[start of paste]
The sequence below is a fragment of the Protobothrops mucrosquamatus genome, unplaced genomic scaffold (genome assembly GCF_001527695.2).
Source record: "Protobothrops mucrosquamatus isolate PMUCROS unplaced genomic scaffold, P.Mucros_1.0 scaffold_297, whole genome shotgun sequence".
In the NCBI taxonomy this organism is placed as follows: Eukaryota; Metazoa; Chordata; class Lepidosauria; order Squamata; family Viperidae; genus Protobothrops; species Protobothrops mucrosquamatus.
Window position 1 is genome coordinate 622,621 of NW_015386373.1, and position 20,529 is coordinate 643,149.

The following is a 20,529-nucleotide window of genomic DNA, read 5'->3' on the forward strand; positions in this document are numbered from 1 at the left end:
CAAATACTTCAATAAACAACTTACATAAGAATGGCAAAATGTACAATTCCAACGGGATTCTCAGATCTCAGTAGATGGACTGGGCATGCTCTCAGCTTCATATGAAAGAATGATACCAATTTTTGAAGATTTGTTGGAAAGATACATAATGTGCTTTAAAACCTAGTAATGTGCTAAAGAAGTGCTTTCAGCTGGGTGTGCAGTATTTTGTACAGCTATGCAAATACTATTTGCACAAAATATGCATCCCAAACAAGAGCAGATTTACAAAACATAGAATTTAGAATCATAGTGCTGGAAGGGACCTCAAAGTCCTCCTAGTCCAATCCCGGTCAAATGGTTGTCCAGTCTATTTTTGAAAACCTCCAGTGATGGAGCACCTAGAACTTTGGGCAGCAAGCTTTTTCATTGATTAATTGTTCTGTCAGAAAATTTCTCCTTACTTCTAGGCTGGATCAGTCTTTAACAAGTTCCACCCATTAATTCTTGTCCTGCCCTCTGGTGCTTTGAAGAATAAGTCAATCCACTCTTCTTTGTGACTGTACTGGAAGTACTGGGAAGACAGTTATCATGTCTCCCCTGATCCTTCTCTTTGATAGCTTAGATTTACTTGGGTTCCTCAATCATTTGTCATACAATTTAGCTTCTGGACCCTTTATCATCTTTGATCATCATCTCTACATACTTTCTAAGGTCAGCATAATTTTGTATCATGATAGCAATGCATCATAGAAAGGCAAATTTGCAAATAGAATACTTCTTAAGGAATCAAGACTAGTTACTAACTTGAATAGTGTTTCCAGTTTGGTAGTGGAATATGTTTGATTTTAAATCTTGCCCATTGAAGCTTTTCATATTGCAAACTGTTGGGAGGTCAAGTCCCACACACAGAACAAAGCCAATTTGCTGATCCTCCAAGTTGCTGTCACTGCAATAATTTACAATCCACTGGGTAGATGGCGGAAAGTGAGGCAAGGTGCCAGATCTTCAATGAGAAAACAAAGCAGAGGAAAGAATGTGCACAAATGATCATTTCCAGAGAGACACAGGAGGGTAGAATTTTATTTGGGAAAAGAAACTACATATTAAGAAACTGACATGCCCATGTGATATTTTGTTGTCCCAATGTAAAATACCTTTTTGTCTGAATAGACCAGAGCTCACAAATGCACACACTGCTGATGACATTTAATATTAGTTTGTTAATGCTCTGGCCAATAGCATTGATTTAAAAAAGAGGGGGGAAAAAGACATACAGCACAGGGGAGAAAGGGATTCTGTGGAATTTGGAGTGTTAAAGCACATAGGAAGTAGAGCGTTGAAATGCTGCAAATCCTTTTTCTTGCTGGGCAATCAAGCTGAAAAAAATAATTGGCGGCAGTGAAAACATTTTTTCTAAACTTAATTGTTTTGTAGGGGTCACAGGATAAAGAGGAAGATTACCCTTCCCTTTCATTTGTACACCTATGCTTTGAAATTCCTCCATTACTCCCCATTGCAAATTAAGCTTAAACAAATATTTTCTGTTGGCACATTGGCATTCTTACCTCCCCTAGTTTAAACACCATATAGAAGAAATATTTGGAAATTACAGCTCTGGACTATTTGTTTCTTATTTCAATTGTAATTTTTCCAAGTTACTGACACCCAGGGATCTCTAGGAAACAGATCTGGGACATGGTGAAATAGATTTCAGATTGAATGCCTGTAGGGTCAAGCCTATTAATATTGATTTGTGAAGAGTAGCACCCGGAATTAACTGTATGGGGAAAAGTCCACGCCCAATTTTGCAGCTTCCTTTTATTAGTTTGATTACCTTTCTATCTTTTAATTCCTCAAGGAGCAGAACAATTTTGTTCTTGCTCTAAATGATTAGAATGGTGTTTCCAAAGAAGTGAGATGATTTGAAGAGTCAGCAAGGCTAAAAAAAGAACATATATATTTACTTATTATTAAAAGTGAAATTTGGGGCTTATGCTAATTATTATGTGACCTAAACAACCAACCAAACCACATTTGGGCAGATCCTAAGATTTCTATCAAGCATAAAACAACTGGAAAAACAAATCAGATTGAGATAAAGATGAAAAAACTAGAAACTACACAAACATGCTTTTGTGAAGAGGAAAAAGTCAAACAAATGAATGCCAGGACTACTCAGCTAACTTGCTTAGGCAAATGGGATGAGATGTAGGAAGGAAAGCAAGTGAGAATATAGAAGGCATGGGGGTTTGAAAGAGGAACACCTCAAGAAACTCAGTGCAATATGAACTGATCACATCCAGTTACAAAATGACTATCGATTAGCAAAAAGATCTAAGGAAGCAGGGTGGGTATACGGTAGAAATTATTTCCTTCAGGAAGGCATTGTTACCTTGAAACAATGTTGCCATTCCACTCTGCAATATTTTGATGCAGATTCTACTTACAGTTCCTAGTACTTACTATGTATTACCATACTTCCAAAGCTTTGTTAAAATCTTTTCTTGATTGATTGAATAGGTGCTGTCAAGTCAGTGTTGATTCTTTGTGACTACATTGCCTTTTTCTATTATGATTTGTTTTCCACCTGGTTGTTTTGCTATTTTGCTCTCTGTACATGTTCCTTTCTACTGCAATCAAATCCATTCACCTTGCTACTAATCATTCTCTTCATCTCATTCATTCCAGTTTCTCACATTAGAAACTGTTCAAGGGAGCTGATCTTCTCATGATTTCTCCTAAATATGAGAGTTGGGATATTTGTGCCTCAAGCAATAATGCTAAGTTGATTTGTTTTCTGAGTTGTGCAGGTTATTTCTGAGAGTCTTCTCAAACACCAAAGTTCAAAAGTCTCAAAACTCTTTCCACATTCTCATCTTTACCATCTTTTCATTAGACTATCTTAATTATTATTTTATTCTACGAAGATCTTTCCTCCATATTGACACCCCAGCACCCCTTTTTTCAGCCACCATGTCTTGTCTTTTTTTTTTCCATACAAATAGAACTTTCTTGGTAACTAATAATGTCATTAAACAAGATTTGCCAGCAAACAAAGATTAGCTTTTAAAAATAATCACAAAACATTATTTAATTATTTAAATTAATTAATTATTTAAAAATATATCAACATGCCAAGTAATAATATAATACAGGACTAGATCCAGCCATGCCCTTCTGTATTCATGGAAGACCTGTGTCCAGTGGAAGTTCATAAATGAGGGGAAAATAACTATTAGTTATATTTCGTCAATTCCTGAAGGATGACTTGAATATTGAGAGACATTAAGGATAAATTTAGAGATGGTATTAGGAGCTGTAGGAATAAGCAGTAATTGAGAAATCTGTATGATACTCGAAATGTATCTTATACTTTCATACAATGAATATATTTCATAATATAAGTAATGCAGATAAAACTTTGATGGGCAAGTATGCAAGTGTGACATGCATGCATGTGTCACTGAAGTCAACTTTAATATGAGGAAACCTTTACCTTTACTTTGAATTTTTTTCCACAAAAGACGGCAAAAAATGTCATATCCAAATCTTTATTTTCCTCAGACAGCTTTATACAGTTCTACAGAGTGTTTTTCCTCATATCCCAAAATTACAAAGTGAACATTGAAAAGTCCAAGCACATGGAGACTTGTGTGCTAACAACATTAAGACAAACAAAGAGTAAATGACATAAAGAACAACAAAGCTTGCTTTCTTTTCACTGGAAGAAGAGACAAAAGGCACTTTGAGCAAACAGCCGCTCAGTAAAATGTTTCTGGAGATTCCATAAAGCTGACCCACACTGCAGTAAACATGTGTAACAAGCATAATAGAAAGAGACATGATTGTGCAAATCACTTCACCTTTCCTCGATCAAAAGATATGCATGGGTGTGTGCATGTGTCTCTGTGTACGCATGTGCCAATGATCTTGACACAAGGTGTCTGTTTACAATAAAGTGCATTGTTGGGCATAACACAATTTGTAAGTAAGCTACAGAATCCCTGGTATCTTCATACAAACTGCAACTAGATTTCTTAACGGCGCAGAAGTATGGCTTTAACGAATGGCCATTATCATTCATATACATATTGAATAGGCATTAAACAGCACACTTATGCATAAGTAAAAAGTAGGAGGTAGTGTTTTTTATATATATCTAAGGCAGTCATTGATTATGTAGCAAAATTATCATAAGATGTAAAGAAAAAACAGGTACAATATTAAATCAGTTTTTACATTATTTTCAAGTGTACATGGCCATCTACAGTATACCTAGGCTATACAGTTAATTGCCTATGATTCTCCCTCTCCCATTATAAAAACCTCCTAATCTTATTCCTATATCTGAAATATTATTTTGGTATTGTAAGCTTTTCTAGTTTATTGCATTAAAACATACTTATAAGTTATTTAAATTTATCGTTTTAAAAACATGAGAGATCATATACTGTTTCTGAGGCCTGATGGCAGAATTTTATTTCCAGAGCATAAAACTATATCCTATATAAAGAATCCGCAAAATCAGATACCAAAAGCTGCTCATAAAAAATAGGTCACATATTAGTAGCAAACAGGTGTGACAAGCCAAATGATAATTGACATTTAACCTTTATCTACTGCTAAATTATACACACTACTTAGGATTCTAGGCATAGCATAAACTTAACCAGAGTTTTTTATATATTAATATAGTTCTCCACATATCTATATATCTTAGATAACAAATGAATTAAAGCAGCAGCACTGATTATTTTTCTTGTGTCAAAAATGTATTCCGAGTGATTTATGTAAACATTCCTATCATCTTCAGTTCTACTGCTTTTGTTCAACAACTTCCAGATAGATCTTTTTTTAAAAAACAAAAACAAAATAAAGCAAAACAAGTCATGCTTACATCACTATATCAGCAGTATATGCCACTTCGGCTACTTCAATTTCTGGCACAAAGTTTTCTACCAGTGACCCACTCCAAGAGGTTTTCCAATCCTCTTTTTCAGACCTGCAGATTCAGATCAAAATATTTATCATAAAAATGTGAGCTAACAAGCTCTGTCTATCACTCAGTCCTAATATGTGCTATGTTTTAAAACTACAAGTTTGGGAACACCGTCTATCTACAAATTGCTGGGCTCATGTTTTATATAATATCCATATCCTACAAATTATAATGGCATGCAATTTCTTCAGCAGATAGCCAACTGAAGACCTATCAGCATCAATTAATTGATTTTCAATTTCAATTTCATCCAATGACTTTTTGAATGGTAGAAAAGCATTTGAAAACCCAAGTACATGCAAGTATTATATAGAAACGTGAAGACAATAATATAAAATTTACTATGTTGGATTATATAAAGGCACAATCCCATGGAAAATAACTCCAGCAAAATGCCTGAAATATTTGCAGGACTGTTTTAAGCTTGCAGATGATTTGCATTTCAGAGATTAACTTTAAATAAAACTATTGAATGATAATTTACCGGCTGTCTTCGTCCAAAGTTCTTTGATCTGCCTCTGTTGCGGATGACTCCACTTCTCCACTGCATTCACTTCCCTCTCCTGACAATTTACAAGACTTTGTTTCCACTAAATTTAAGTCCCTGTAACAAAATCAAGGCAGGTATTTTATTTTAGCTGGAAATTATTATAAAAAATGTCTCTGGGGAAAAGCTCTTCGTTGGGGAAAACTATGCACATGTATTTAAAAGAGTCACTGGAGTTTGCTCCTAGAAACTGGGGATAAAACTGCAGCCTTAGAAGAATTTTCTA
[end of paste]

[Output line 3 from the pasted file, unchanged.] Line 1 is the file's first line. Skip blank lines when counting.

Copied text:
In the NCBI taxonomy this organism is placed as follows: Eukaryota; Metazoa; Chordata; class Lepidosauria; order Squamata; family Viperidae; genus Protobothrops; species Protobothrops mucrosquamatus.